Group Says It Killed BBC Reporter in Gaza

Palestinian security officials and Britain's Foreign Office are investigating unverified claims by an unknown Islamist group that it has killed a BBC reporter who has been missing in Gaza for five weeks.

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MICHELE NORRIS, host:

This is ALL THINGS CONSIDERED from NPR News. I'm Michele Norris.

ROBERT SIEGEL, host:

And I'm Robert Siegel.

Palestinian security forces in the Gaza Strip and Britain's Foreign Office are investigating reports that a Palestinian Islamist group has killed Alan Johnston. He's the BBC reporter who was abducted in Gaza five weeks ago today. So far they have not confirmed the claim that Johnston has been executed, and today his colleagues and his parents made urgent appeals for the journalist's safe return.

NPR's Eric Westervelt reports.

ERIC WESTERVELT: A Palestinian faction calling itself Monotheism in Holy War issued a statement claiming that it had killed the 44-year-old BBC Radio and TV correspondent. The group claimed his alleged execution was linked to its unmet demands for the release of Palestinian prisoners in Israeli jails. The BBC expressed deep concern of the claim but stressed that there is no evidence to support it, and that it's seeking urgent clarification from Palestinian and British authorities.

Palestinian officials in Gaza also said they're not able to verify the claim. The militant group said it would issue a video of the alleged execution but so far none has been released.

Friends and colleagues today from London to Beirut held vigils in support of Johnston and urged his speedy release. BBC correspondent Kim Ghattas spoke in the Lebanese capital.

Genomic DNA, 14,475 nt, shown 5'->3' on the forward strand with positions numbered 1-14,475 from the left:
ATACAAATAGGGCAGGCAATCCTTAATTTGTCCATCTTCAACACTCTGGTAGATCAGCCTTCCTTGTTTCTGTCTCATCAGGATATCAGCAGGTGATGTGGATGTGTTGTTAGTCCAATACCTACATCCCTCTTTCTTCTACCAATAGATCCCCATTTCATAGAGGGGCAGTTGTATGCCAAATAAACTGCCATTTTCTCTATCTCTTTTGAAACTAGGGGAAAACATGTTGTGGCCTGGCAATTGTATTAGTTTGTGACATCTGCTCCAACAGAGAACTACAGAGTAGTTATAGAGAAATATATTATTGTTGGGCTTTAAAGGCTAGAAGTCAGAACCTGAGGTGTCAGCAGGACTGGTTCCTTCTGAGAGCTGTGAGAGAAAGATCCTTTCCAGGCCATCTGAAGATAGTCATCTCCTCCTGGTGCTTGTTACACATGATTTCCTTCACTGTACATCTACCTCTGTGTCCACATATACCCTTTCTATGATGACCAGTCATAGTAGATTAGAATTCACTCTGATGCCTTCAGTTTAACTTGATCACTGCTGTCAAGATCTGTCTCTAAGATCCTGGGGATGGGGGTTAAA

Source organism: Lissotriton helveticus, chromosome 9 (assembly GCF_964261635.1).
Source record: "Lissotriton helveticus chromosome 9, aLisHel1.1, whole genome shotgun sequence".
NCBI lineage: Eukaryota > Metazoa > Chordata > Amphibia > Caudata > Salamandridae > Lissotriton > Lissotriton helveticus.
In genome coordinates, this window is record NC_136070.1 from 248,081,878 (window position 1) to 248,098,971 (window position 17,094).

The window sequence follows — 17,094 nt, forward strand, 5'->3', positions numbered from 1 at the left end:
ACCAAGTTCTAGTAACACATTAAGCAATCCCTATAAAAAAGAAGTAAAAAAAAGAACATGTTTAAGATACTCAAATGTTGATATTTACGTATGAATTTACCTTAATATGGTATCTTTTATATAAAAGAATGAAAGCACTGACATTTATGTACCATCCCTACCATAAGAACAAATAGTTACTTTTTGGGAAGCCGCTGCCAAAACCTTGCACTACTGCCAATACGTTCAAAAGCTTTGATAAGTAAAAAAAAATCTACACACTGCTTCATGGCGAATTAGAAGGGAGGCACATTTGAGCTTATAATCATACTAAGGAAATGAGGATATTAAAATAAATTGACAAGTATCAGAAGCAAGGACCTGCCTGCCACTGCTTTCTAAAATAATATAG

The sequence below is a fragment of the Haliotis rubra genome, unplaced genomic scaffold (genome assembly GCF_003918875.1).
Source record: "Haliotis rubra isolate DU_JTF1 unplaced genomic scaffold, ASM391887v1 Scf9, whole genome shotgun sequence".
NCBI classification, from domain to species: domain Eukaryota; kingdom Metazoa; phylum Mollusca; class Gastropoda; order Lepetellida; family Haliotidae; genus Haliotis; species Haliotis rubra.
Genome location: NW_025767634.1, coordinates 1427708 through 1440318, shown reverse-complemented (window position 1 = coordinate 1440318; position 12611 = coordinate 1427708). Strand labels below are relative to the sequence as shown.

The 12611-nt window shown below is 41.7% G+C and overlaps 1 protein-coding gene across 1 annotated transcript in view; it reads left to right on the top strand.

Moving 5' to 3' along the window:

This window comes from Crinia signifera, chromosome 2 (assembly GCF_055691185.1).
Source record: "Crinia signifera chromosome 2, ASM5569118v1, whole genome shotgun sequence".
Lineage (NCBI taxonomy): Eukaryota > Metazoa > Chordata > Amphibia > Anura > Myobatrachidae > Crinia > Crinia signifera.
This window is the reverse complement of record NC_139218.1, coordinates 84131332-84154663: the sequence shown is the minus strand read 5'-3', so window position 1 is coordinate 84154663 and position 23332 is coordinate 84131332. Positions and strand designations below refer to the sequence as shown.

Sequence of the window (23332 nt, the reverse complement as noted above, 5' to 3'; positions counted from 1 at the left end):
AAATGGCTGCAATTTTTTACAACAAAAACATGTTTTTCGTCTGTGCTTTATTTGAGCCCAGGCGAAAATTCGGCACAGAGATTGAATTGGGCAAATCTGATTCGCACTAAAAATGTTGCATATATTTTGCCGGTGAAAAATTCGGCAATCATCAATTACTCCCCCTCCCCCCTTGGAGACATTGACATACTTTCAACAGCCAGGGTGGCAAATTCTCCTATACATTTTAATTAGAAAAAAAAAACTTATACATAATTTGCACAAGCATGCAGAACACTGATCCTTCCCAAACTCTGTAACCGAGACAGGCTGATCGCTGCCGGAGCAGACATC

Ms. KIM GHATTAS (Correspondent, BBC): We call and all those with influence to help keep up the pressure and help bring Alan back to us safe. Journalists should be able to do their jobs, cover stories around the world and shed light on the plight of people without the fear of harassment, kidnapping or threats to their lives.

(Soundbite of applause)

WESTERVELT: More than 20 journalists and aid workers have been abducted in Gaza in recent years. Almost all were released unharmed after just a few days. Prior to Johnston, the longest kidnapping of Westerners was last fall when a Fox News crew was held for two weeks. The Palestinian Authority has not arrested or punished anyone for the abductions.

Last Thursday, the BBC's director said President Mahmoud Abbas had assured them, he had credible evidence that Johnston was alive and well. Saab Erika(ph), the senior Palestinian official, called the continued kidnapping of Western journalists and aid workers despicable acts that further destabilize Gaza and undermine efforts to create an independent Palestinian state.

Mr. SABAB ERIKA (Palestinian Government Official): This is the only thing that - this is doing is destroying us as Palestinians, destroying the just cause of the Palestinian people. So I urge those who abducted Johnston - instead of circulating rumors, and I hope these rumors are only rumors - is to release him immediately and without any conditions.

WESTERVELT: Johnston's abduction underscores the larger problem of ongoing lawlessness in Gaza. Despite a newly announced security plan and unity government between rivals Fatah and Hamas, Gaza security forces remained unable to control the streets.

This weekend, suspected Islamist militants continue a wave of violence. In recent months, more than 50 Internet cafes, music stores and other so-called immoral and un-Islamic businesses have been attacked by shadowy jihadists calling themselves the Swords of Islamic Righteousness.

Yesterday, another Internet cafe was bombed in Gaza City and a Christian bookstore was attacked and torched, rattling the normally good relations between Gaza's Muslims and its Arab-Christian minority.

Meantime, Alan Johnston's parents back home in Scotland issued another urgent appeal today for his safe return. Graham and Margaret Johnston called it a desperately worrying time for them and said, quote, "Our son has lived and worked among the people of Gaza for the last three years to bring their story to the outside world and we ask everyone of them to help end this ordeal.

Eric Westervelt, NPR News, Jerusalem.

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